Situated inside the garden of the Georgian mansion at the National Trust’s historic Berrington Hall is Studio Morison's newest structure Look! Look! Look!, a pineapple-shaped pavilion with angles akin to a folded work of origami. The pavilion is dusty pink, with an open rooftop and four openings that surround the structure’s sides, and was built with the support of Trust New Art and the Arts Council England.
Heather and Ivan Morison, the two artists behind Studio Morison, spent more than a year researching the garden’s history before they arrived at the design of this sculpture as a way to bridge historical Georgian life with its present use, encouraging visitors to relax or picnic within. The pink color was pulled from a traditionally Georgian palette, hues of which are found inside the hall itself.
The shape of the pavilion is based on a piece of origami created by the two artists. With the help of structural engineers the timber work was brought to life. A metal frame sits at its core, while the outside is covered with a pink fabric that can withstand all weather conditions. In addition to designing the temporary outdoor pavilion, the artists also created several sculptural pieces of furniture that exist inside, small geometric stools that reflect the shape of the sculpture which they are inclosed.
Look! Look! Look! is open to the public at Berrington Hall through December 2019. During its run visitors can attend a series of events and activities hosted inside the shelter. (via NOTCOT, urdesign)
A cluster of three hollow wooden owls peer out from the end of a dock in Bordeaux, France, connected from within to form a two-story cabin. The Watchers was designed and built by Zebra3, a local contemporary art production company. The design was inspired by the small owls that nest on the ground in the surrounding marsh, with shingles to match their feathery heads.
“The idea of birds came to me very quickly,” said Candice Petrillo, Zebra3’s key designer on the project. “After the last extension of the commercial zone, I saw migrants swirling around in the sky, looking for the old dried wetland. The nod of animal eye and the curve of the object are a tribute to the sculptors François Pompon and François-Xavier Lalanne.”
Australian jewelry designer Britta Boeckmann (previously) is known for her fusion of resin and wood, creating pendants and rings that highlight the contrast between these two different materials. Some of her latest handmade works incorporate a mixture of opaque white and semi opaque blue resin with fragments of Australian Salmon Gum wood, giving the uncanny appearance of waves crashing on shore when viewed from above. You can see more of her recent work in her Etsy shop.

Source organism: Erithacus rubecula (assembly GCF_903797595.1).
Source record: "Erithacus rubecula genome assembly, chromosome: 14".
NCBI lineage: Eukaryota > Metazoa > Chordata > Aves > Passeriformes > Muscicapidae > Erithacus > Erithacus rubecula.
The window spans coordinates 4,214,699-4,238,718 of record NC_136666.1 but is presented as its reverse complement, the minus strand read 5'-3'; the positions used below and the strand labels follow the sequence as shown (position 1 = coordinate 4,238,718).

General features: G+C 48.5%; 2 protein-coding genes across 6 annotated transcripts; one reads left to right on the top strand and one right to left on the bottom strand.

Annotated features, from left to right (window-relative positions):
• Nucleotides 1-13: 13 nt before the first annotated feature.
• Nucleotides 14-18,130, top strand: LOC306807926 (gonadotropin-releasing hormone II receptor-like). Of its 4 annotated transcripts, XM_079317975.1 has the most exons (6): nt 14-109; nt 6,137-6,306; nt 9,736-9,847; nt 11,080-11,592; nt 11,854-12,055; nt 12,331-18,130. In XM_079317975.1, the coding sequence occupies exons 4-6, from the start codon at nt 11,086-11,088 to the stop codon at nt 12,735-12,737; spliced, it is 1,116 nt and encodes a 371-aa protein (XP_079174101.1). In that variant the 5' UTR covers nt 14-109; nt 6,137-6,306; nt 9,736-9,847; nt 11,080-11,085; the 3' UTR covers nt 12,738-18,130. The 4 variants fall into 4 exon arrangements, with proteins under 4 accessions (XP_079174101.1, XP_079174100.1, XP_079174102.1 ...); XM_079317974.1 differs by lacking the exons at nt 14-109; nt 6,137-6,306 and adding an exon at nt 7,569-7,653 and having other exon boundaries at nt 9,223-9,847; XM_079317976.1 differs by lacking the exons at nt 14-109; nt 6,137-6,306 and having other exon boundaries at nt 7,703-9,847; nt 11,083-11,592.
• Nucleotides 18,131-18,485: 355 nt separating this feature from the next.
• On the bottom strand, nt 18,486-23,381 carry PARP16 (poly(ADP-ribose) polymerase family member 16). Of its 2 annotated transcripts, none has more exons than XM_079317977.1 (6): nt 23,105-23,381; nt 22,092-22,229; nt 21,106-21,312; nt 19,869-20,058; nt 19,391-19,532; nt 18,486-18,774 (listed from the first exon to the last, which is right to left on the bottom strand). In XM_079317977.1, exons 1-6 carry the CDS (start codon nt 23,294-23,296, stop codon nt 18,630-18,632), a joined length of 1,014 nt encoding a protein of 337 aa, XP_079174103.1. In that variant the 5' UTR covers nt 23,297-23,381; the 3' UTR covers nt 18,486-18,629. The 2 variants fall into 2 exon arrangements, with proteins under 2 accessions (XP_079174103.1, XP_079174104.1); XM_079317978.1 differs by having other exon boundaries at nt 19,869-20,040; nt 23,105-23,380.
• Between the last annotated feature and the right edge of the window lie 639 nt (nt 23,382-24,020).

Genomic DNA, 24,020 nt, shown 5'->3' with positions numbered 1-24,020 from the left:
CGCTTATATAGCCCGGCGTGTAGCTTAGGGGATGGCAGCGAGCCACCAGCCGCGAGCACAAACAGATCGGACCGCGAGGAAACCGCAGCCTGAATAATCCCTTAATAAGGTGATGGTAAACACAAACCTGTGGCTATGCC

Digital illustrator Chris Labrooy continues to experiment with radically unusual car designs by creating ludicrous CGI vehicle concepts based on VW Beetles, Datsuns, and Citroen C3s. Since we first mentioned his Auto Aerobics series, Labrooy decided to bring a few of his ideas to life in a series of animations titled Cut & Shut and Tokyo. You can see more of his recent work in his portfolio. (via Designboom)
Japanese designer Haruki Nakamura has a knack for creating all kinds of interesting paper objects from puzzles to kirigami toys. One of his best designs is this awesome squeezable paper puppet that reveals a sheep wearing wolf’s clothing. Also check out his penguin bomb, a type of automated paper puppet called a karakuri that has hidden inner mechanisms. Nakamura sells all of his designs in an online shop, but currently only ships within Japan. (via GIF87a, Grape)
Moscow-based bakery Kalabasa takes a more abstract view of cake decorating, mounting its confections with stiff swipes of chocolate that look like painted brushstrokes. The colorful cakes and cupcakes are each decorated with layers of the crisp painterly gestures, and often drizzled with similar colors to tie together the whole production. You can view more of the artistic treats in a variety of shades on the bakery’s Instagram. (via Design You Trust)